Forum:NGS Data Storage Best Practices (Clinical)
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4.5 years ago
Robert Sicko ▴ 630

I'm in a lab that does clinical and research NGS and we have daily clinical MiSeq runs. I want to start purging raw MiSeq results to save space.

We know we want to retain raw data for awhile.I'm unsure if I should just create a script that copies the fastqs to an archive directory or a script that removes BCLs as they are the largest. I don't know if there is value in retaining the subdirectory structure of each project and the other smaller files (.xml, .log, .jpg, .locs, .txt - all add up to ~25% of the size of the BCL files).

I'm also curious what NGS files/results everyone stores and for what period of time.

I've found some guidance here and here

But I'm curious to know what actually occurs in practice.

Thanks,
Bob

NGS clinical storage • 2.9k views
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4.5 years ago
Ido Tamir 5.2k

You should at least store RunInfo.xml and runParameters.xml . The InterOp folder is also small but might be important at least until you are sure that the run is ok. But even the historic perspective could be interesting.

It would also be nice if Illumina could get their act together so that it would be possible to delete everything in basespace but the InterOp folder i.e. retain only the charting for every old run. Currently it still keeps tons of log files, even if you delete the run data to keep the record. I guess they want to earn some money for data-space rental.

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4.5 years ago
GenoMax 143k

You would want to check with your clinical lab's Director with what needs to be done with clinical sequence data. If it has become part of a patient's EMR then it may need to be treated the say way other electronic diagnostic data is. That may include the whole data folder, even if you don't like it.

In grand scheme of things original data folders for MiSeq are not that big when they are tar-compressed (~30G for longest runs) so keeping a backup of that tar file would be your best option. If you ever need to re-process or re-produce data this would be your insurance policy.

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Our director has advised storing fastqs in case we need to rerun downstream analysis etc, but she was OK with removing raw data after 2-3 months. We are a screening lab, so we're in a weird space of not technically being a diagnostic lab but we're using molecular tests and validating more NGS that is screening but definitely knocking on diagnostics door. All that to say, we retain record of Sanger validated variants that we report to physicians, but the raw sequencing results are not part of the EMR. My current thought based on the discussion here is: Dump raw MiSeq data on our server, automate bcl2fastq (cron job looking for complete runs every couple hours), queue data processing and finally run archival (either cron job that runs once a week or performed manually to create a tar archive of fastqs and InterOp folder data and then remove raw MiSeq data that is older than 2 months).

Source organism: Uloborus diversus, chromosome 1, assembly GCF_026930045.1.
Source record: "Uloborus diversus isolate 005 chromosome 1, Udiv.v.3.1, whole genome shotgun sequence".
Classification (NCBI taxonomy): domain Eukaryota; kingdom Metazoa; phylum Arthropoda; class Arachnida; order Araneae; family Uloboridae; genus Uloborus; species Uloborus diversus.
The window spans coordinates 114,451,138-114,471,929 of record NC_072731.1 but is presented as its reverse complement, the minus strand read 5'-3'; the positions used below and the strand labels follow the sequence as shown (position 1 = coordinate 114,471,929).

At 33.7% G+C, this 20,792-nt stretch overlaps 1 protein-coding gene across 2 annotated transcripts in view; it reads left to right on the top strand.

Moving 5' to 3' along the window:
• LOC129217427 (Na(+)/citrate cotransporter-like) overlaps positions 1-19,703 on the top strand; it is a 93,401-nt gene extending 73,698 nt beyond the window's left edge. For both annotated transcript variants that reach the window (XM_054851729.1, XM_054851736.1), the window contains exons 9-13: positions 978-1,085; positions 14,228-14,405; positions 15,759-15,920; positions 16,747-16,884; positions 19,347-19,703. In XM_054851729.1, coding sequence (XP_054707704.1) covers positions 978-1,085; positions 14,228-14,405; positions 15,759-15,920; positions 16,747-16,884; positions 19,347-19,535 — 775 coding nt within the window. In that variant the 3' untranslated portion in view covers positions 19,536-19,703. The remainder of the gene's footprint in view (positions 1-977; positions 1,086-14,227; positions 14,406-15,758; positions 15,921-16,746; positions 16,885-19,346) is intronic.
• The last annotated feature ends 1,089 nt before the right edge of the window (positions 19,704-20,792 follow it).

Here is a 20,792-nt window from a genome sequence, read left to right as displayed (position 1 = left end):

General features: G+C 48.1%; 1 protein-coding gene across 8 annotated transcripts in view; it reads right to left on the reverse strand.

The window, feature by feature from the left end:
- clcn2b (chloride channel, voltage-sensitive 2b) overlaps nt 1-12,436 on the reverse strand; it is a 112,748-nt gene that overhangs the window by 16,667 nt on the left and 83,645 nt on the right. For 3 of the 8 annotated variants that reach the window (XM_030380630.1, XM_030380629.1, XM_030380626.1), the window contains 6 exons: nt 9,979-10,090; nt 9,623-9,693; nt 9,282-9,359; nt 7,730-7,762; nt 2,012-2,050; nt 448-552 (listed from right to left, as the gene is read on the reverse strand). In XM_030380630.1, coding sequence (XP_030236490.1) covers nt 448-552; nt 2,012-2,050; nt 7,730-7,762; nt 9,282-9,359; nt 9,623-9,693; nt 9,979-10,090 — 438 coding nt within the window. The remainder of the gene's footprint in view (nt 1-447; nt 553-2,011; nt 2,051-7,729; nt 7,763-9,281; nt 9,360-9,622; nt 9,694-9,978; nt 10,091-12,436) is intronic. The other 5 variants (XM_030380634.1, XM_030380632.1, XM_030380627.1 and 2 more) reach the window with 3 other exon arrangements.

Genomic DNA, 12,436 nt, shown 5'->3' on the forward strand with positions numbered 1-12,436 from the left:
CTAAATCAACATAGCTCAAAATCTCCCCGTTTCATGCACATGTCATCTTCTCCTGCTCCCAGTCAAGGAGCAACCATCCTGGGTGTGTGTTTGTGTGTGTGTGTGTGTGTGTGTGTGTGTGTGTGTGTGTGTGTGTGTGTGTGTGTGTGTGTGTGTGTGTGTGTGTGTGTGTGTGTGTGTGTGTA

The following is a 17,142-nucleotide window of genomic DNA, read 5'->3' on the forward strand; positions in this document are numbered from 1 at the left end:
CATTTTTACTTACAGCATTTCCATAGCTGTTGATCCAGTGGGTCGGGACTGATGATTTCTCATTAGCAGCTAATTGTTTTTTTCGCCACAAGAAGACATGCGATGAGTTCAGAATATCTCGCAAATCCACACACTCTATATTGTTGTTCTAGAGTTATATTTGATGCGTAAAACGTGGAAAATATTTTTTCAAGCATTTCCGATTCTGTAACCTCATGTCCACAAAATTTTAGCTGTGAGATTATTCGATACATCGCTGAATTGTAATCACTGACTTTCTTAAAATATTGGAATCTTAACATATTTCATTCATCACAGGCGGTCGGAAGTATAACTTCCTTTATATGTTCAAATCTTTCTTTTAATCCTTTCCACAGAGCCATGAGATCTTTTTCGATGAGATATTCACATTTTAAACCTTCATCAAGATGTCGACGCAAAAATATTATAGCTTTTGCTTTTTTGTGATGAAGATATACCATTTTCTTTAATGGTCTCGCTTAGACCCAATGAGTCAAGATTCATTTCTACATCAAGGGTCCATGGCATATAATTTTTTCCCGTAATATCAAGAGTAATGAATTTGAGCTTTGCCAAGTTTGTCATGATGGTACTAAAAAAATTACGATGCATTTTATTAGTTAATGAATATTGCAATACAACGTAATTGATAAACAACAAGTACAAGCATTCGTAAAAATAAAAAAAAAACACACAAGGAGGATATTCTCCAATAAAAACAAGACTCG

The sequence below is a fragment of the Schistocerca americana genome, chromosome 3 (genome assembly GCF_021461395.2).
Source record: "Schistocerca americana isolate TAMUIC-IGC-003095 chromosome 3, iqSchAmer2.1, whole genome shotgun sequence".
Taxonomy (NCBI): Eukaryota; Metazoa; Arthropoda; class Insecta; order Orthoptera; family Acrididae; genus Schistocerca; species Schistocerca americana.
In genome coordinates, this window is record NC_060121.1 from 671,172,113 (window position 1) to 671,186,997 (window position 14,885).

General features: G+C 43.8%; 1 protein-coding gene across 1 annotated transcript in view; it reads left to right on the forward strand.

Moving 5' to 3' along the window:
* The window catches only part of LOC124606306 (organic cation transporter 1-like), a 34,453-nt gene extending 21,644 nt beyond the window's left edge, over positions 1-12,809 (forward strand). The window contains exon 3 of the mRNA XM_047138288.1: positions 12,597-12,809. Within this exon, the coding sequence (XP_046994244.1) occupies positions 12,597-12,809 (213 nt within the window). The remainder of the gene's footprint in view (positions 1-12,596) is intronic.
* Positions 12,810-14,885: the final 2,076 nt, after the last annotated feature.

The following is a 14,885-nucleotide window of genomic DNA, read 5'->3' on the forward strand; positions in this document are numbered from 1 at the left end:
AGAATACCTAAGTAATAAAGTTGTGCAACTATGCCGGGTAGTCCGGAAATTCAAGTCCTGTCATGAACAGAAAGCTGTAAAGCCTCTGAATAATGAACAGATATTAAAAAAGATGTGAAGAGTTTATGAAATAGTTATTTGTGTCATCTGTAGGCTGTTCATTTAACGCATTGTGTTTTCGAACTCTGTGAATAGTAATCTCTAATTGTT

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Our director has advised storing fastqs in case we need to reprocess

That is useful only for downstream analysis.

As @Ido had suggested you could keep a tar archive of InterOp directory and *.xml files. This allows for a limited QC examination using Illumina sequence analysis viewer software, if a need arises about data quality. I would suggest storing this separately in a separate archive.

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True, I edited my comment for clarity. Yes, we would only be saving the fastqs if we needed to variant call with an updated pipeline or something similar. Most of the reasons we've seen/I can think of for reprocessing from bcl files (sample sheet error, process failure during fastq generation) would be discovered and fixed in the days-week following MiSeq run completion, while we are validating variants identified and summarizing run results. Thanks, that is helpful. Have you run into cases where the raw bcl files were necessary/helpful a couple months after final clinical results were complete?

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We don't do any clinical sequencing. We do store compressed raw sequencing data folders (and fastqs) per local policy.

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